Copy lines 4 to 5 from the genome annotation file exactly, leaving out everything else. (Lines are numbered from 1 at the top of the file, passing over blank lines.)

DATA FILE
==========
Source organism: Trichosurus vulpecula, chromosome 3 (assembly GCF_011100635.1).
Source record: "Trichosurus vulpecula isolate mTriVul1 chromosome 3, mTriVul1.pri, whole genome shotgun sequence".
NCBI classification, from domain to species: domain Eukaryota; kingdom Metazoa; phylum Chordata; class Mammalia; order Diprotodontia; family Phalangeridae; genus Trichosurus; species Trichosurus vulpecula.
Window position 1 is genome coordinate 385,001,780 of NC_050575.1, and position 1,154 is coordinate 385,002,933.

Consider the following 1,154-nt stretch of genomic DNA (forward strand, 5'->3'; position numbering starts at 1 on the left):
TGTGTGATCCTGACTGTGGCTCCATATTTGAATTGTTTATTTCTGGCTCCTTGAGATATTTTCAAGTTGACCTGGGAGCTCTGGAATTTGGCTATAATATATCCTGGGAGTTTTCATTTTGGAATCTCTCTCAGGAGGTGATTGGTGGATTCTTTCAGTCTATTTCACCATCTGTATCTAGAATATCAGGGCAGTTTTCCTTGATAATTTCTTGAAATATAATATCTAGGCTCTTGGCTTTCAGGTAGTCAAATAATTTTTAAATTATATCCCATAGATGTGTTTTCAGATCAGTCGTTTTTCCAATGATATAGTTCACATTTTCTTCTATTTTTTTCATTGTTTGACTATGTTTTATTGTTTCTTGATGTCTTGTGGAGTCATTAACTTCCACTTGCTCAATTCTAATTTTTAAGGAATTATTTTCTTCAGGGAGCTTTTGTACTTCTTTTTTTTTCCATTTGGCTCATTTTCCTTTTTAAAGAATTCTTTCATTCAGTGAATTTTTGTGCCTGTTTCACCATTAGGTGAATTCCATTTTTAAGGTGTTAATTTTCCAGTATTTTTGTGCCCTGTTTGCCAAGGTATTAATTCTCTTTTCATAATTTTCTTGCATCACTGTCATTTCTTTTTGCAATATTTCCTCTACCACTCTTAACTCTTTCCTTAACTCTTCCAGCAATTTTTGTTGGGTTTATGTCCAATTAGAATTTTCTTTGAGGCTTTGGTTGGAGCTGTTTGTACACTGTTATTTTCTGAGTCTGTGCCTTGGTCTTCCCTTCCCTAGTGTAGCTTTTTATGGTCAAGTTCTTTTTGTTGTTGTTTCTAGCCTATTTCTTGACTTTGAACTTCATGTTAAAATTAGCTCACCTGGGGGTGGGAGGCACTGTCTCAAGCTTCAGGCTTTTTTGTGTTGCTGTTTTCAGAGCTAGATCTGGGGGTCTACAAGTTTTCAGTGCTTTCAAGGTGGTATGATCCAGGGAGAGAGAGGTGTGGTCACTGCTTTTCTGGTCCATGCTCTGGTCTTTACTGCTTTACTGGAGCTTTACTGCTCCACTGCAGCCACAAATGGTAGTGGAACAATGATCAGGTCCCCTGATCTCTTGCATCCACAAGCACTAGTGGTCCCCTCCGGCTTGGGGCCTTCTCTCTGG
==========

Window position 1 is genome coordinate 385,001,780 of NC_050575.1, and position 1,154 is coordinate 385,002,933.

Consider the following 1,154-nt stretch of genomic DNA (forward strand, 5'->3'; position numbering starts at 1 on the left):